Kanye West splits from long-time manager

March 30, 2018

Kanye West has reportedly split from his long-time manager.

Izvor ‘Izzy’ Zivkovic - who started working with the rapper on his 2010 album ‘My Beautiful Dark Twisted Fantasy’ - is said to no longer be co-managing the ‘All Day’ hitmaker, with Justin Bieber’s manager Scooter Braun now stepping up his responsibilities, according to Billboard.com

Neither, Kanye - who is represented CCA - or a representative for Zivkovic have commented on why they’ve gone separate ways.

The Split Second Management owner also looks after acts including Arcade Fire and Banks.

The 40-year-old hip-hop star - who is back working on his music comeback - was forced to cancel the remaining dates of his ‘Saint Pablo Tour’ in 2016, and was swiftly hospitalised for sleep deprivation and exhaustion.

In August, Kanye filed a $10 million lawsuit against the insurers of his tour.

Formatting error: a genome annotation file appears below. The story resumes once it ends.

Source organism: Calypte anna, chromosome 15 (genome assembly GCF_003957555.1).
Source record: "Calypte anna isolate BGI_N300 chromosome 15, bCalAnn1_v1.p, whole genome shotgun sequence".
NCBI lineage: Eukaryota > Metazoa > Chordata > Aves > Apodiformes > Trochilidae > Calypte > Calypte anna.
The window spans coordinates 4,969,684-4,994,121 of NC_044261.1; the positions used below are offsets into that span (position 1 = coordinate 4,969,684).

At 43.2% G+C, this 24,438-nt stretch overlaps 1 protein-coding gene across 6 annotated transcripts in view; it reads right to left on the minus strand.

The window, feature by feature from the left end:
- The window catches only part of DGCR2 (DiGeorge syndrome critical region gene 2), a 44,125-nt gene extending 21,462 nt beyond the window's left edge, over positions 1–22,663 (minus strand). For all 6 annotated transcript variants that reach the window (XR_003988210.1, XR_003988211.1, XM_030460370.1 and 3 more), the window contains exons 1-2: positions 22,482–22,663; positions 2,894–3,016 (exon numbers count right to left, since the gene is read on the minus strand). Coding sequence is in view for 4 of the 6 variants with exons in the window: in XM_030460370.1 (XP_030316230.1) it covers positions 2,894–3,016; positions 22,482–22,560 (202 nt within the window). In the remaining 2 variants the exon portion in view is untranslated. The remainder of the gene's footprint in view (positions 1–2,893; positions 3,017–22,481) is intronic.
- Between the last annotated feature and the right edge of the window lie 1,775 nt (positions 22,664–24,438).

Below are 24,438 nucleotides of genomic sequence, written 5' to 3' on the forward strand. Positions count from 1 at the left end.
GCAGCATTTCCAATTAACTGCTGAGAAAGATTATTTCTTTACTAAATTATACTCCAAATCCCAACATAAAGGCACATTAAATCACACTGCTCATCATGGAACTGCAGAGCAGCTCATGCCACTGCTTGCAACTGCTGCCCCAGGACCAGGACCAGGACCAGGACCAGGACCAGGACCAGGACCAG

The rap star axed his much-anticipated concerts in support of his album ‘Life of Pablo’, after he suffered a breakdown - but Kanye sued syndicates of insurer Lloyd’s of London after they refused to pay him.

The suit, filed in Los Angeles Superior Court, read “Nor have they provided anything approaching a coherent explanation about why they have not paid, or any indication if they will ever pay ... implying that Kanye’s use of marijuana may provide them with a basis to deny the claim and retain the hundreds of thousands of dollars in insurance premiums paid.”

Kanye’s legal claim alleged breach of contract, as well as breach of good faith and fair dealing on the insurer’s behalf, according to The Hollywood Reporter.

The outspoken star was admitted to the UCLA Neuropsychiatric Hospital in November 2016, which led him to cancel his remaining 21 tour dates.

Following his spell in hospital, Kanye reportedly underwent independent medical evaluation in relation to his insurance claim.

Howard King, Kanye’s lawyer, wrote: “Performing artists who pay handsomely to insurance companies ... should take note ... Lloyd’s companies enjoy collecting bounteous premiums; they don’t enjoy paying claims, no matter how legitimate.”